There's a good chance 2011's HTC Status, with its portrait QWERTY layout and dedicated Facebook button, never found its way into your social network. That last attempt at the mythical Facebook phone failed to garner much praise, but if social networks gave up so easily, well, we'd all still be using MySpace. HTC and Facebook are at it again, this week launching the $99 First, exclusively on AT&T in the US.
Yes, it's a name every commenter could love (or hate).
Yes, it's a name every commenter could love (or hate), a title cheekily reminiscent of the HTC One. This, though, is a rather different device, aiming more toward the mid-range and relying on some serious social integration to make it stand out. It's the first phone running the Facebook Home interface, which will be available on many devices starting on April 12th. It delivers a far more comprehensive Facebook experience than the previous apps have managed, and intriguingly Zuckerberg himself said that Home is "the next version of Facebook." The end of the web? Stay tuned.
Meanwhile, the One went on pre-sale this week on both Sprint and AT&T, ahead of an April 19th launch. Both carriers are selling the 32GB version for $200 on-contract, while AT&T has the 64GB version exclusively for $300.
The next Nexus 7 entered rumored-existence status this week courtesy of Reuters, which reported the second-gen tablet will launch in July and will sport a higher-res screen and an as-of-yet unnamed Qualcomm processor. That would fit nicely with an unveiling at Google I/O this year, don't you think?
Tim Cook issued a surprise apology to the Chinese market this week after some very negative reactions to the company's warranty policy, which would often see refurbished parts and devices used as replacements instead of the new ones used in other markets. That's now changed, with those new replacements now covered by a full warranty as well, in keeping with China's "Three Guarantees" law. Additionally, Apple service providers will be receiving more supervision to ensure everything is kept above the table and a new, more direct feedback system has been put in place for consumers to issue complaints.
Michael Dell finally and kindly gave us some clues about just what he wants to do with a private Dell.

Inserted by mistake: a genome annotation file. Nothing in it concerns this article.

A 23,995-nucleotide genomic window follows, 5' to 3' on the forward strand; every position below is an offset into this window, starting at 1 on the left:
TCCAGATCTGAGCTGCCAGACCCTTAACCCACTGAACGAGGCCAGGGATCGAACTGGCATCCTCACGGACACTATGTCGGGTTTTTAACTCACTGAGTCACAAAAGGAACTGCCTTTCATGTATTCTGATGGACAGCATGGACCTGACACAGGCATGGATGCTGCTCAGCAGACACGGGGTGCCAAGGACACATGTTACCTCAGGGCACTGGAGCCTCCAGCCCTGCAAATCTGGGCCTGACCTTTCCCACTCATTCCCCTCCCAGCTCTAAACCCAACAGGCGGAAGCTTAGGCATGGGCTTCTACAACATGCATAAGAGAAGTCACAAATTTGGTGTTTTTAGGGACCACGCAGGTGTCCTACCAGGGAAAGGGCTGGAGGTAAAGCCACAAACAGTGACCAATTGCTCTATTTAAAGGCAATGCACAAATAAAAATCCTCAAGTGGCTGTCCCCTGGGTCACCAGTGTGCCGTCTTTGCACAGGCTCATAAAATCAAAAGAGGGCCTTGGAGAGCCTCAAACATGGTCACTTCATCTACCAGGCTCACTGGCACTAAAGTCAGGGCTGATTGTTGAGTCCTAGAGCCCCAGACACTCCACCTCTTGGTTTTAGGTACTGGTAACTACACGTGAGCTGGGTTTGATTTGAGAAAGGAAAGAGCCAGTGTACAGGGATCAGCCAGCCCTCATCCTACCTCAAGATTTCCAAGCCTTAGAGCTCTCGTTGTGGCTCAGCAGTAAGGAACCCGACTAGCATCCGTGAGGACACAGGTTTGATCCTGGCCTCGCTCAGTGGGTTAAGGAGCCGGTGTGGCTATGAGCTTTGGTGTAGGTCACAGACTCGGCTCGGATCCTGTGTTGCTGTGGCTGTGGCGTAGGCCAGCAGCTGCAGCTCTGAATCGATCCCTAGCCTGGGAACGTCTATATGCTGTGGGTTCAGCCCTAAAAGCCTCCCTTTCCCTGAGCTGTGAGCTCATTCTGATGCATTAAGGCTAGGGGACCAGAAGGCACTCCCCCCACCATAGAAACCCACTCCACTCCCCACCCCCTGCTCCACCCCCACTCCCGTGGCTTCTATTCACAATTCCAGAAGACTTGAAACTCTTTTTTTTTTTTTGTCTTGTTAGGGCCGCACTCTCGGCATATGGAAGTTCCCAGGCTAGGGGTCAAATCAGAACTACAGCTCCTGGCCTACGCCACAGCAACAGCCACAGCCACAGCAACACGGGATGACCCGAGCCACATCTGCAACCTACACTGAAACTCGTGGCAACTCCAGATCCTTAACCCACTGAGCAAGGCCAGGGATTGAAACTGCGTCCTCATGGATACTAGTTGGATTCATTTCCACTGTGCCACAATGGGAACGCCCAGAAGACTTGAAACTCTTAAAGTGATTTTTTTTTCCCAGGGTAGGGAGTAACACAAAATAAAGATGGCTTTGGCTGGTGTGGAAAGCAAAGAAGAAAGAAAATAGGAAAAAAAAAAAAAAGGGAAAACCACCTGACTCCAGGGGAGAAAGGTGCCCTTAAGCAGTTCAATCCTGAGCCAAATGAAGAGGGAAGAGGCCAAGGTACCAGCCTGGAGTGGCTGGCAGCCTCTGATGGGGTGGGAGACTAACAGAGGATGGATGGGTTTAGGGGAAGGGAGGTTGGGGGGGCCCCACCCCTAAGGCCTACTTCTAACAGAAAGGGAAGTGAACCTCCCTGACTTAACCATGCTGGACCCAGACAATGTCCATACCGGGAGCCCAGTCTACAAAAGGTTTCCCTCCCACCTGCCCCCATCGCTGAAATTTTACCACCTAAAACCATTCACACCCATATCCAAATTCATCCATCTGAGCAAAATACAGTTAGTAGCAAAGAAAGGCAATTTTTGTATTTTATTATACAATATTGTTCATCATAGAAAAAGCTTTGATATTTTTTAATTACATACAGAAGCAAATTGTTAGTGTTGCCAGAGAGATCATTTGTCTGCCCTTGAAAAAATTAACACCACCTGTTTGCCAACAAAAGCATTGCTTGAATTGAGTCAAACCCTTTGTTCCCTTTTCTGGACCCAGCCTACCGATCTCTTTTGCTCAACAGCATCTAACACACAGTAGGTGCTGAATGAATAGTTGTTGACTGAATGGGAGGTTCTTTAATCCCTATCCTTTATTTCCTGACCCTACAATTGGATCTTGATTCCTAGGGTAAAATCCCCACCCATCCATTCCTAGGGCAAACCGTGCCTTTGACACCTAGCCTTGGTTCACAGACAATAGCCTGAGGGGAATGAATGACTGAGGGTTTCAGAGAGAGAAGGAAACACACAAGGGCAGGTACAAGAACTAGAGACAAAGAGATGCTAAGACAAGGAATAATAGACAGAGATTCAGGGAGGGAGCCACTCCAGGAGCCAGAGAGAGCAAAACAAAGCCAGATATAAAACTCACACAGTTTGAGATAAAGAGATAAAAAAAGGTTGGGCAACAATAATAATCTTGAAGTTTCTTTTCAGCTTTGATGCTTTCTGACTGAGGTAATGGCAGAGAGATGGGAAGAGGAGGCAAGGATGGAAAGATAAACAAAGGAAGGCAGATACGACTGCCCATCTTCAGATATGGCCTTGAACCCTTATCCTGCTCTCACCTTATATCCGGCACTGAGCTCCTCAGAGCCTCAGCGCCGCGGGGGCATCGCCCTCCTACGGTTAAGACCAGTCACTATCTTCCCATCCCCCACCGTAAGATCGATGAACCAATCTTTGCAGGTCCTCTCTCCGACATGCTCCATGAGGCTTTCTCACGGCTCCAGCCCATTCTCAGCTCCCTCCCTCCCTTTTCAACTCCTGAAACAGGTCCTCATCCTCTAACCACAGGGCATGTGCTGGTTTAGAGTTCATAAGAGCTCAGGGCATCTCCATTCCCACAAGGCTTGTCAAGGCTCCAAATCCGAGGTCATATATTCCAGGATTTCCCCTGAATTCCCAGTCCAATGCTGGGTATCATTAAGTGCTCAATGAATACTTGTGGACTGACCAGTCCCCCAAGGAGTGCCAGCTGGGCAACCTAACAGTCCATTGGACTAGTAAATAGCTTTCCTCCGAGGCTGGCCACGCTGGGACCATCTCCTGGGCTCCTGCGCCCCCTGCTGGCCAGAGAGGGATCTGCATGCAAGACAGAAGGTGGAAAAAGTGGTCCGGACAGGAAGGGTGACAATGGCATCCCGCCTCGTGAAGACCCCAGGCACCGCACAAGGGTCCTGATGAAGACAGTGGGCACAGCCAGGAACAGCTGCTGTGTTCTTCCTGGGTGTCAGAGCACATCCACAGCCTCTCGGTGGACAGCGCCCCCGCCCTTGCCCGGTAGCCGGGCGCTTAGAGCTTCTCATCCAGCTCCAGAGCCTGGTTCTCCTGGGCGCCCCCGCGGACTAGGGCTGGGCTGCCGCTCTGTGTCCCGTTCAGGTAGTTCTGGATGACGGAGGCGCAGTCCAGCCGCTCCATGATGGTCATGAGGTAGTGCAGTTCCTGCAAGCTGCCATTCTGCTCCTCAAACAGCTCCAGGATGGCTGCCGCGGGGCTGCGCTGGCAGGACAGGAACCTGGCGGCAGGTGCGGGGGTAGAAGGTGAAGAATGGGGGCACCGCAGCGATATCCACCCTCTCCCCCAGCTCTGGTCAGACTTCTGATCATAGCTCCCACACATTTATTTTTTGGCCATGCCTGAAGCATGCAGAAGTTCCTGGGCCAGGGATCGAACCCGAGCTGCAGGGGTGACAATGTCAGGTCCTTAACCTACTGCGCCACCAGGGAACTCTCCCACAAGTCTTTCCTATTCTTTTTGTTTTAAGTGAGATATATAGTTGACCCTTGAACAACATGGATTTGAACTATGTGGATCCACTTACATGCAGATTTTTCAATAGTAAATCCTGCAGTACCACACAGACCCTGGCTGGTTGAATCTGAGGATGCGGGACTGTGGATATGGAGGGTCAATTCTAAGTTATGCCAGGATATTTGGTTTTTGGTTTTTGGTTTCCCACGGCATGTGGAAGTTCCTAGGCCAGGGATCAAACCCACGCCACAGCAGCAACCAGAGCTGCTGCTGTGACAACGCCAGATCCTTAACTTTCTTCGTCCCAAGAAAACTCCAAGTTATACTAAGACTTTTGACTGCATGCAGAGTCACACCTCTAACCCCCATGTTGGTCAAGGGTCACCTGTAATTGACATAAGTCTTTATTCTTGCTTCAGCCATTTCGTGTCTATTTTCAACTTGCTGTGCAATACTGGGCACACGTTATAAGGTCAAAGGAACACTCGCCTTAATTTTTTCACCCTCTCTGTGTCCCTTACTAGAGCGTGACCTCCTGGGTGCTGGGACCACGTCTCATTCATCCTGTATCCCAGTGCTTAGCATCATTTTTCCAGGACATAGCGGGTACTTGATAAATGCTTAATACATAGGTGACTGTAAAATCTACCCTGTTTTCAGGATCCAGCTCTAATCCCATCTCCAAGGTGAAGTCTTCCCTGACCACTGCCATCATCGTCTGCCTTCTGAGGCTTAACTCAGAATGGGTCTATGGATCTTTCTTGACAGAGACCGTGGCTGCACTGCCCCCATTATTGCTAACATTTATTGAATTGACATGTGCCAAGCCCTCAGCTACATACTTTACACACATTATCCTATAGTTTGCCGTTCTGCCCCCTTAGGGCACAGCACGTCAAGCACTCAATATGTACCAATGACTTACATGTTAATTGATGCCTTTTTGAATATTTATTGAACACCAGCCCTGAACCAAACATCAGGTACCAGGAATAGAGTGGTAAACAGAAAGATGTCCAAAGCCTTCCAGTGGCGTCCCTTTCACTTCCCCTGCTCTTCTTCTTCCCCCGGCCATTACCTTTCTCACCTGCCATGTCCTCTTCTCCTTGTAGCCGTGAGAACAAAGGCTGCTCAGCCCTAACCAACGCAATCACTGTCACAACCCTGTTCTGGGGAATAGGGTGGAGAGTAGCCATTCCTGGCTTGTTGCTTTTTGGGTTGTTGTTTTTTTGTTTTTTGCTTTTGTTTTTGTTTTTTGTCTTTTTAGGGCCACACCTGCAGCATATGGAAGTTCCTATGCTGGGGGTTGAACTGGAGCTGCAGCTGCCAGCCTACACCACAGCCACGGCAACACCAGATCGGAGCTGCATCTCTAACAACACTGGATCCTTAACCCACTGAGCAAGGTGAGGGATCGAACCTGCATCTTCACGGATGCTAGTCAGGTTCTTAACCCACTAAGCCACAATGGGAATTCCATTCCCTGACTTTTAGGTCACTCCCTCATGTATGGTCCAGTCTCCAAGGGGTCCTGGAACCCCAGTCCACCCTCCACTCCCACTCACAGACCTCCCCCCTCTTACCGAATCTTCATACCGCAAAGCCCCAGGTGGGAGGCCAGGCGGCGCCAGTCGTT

Michael Dell finally and kindly gave us some clues about just what he wants to do with a private Dell. Those hoping for a shocking reinvention of the stalwart PC maker had best turn away now, as Dell's Dell plans don't fall far from the company's current objectives. He does pledge for stronger investments into R&D and a push into developing markets, but consumer laptops and tablets will continue to be a strong focus while a bolstered sales team would help boost corporate partnerships. So, nothing drastically new -- just slightly refocused.
T-Mobile delivered some unfortunate news to its Windows Phone fans, saying the Lumia 810 will not be receiving an update to enable LTE connectivity on the UnCarrier's network. This was an update promised by T-Mobile back in January and was surely something of a buying factor for current 810 owners. Meanwhile, TmoNews has what appears to be a confirmation that current unlocked iPhone 5s will be able to install an update to enable LTE, Visual Voicemail and more. Bit of a shame that those who bought their devices elsewhere will get the love that Lumia owners won't.
Tesla announced first-quarter sales for the Model S, which exceeded expectations by 250 units for a total of 4,750. That's the good news. The bad news is that the company is killing off the most affordable version, the 40 kWh pack that would have sold for $60,000. Only 4 percent of those who pre-ordered went for that option, and indeed they'll still get a car for that price if they want, but it'll actually be a 60 kWh car with software limited to match the smaller pack. If and when they want to upgrade, a phone call -- and an $11,000 charge -- will remove that restriction. Tesla also launched a leasing program this week, for those who really want a Model S, but who sadly can't afford a Model S.
In this week's Distro we have a pair of reviews: the Razor Edge Pro modular gaming tablet, which made quite a stir at CES this year, and MSI's Slidebook S20, which takes the slider route to attempted Ultrabook bliss. We have hands-on with both the GameStick and OUYA (our full review of the latter will come in next week's issue), Ross Rubin analyzes the UnCarrier's plans and Joshua Fruhlinger discusses the perils of an always-Googling society. V-MODA's Val Kolton does Q&A and a new IRL installment will let you know just how we get on with our gadgets in the real world. That's something worth sharing.
This piece originally appeared in Distro #85.